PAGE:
Green on Hamdan (Part II): Who’s the Greatest Clerk Ever?
He has provided two different posts for us. Here is the second:
John Paul Stevens: Best Law Clerk Ever
One “lighter” note about Hamdan.
Recently, a few folks (i.e., John Ferren, Joseph Thai, Diane Amman (74 Fordham L.R.), and li’l old me ) have struggled to draw attention to Wiley Rutledge, for whom Stevens clerked on the Court many years ago. Rutledge confronted lots of “executive detention” issues in World War II, and that experience profoundly affected the pre-Justice Stevens.
Before yesterday, the most remarkable episode in this intergenerational overlap was the fact that Stevens wrote the Rasul majority – extending habeas jurisdiction to GTMO detainees – which vindicated a Rutledge dissent that law-clerk Stevens helped draft almost sixty years earlier. Pretty crazy right?
Well, we now know that the beat goes on. The most “famous” opinion Rutledge ever wrote (no smirking please) was a dissent attacking General Yamashita’s conviction before a procedurally flawed military commission. Yesterday, Stevens and the Court overturned that precedent almost casually. One minute, Stevens explained that Yamashita “has been seriously undermined by post-World War II developments” (not including any S.Ct. decisions, mind you). The next, the “notorious” Yamashita decision “has been stripped of its precedential value.” Just like that.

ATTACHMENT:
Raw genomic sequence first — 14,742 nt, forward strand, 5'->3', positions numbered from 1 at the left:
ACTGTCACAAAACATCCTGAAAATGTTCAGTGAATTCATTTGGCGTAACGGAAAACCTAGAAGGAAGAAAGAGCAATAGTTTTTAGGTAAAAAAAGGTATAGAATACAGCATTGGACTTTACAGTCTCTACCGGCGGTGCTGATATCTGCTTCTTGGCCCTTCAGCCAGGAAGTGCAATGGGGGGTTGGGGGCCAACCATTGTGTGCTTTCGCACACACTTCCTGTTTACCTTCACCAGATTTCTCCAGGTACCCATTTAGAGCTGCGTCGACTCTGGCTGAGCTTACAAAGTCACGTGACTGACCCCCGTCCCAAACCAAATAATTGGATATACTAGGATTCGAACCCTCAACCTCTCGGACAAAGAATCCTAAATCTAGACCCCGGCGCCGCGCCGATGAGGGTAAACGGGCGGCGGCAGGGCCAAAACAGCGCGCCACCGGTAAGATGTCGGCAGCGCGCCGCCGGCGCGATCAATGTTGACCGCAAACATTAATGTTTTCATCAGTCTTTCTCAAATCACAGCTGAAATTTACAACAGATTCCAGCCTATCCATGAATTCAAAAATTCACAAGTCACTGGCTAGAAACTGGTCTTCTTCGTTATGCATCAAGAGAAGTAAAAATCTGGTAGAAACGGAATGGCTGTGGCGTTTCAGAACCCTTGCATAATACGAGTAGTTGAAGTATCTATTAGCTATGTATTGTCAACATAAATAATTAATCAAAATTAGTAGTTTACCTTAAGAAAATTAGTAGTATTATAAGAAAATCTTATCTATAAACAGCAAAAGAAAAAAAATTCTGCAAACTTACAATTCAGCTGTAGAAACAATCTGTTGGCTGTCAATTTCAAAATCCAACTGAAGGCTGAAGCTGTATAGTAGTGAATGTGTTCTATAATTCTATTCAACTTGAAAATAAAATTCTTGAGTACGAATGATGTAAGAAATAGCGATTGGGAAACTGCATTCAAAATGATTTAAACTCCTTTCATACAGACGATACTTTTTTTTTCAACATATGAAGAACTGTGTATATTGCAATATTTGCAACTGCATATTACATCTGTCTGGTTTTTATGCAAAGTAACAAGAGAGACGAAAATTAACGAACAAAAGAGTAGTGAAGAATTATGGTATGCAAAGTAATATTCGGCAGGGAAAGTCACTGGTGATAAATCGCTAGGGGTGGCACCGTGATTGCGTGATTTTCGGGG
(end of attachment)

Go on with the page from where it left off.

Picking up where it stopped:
I think future generations won’t fully appreciate what Stevens accomplished in Hamdan, at least till the conference notes come out. The case was extraordinarily hard, and Stevens assigned himself the opinion, despite knowing that: (i) very talented dissenters would level a slew of pretty good arguments against him, and (ii) Kennedy’s vote has not proven, shall we say, 100% reliable in such cases. Stevens had to be strong enough to fend off the dissents, but not too strong to hold a possibly wobbly fifth vote.
In my own melodramatic way, i think Stevens’s success in Hamdan represents his most important work in thirty years of distinguished service at the Court. The passage of time, combined with the normative power of the actual, may lead us to someday forget how unexpected, even astonishing, Stevens’s accomplishment is. But one may be sure that Rutledge and his generation would not. Never before has a Supreme Court clerk succeeded in converting his former boss’s dissents to majority opinions – much less with such dramatic effect. So let’s celebrate for JPS – the greatest law clerk in U.S. history. Then we’ll just have to wait to see if Chief Justice Roberts gets his own shot at the title . . .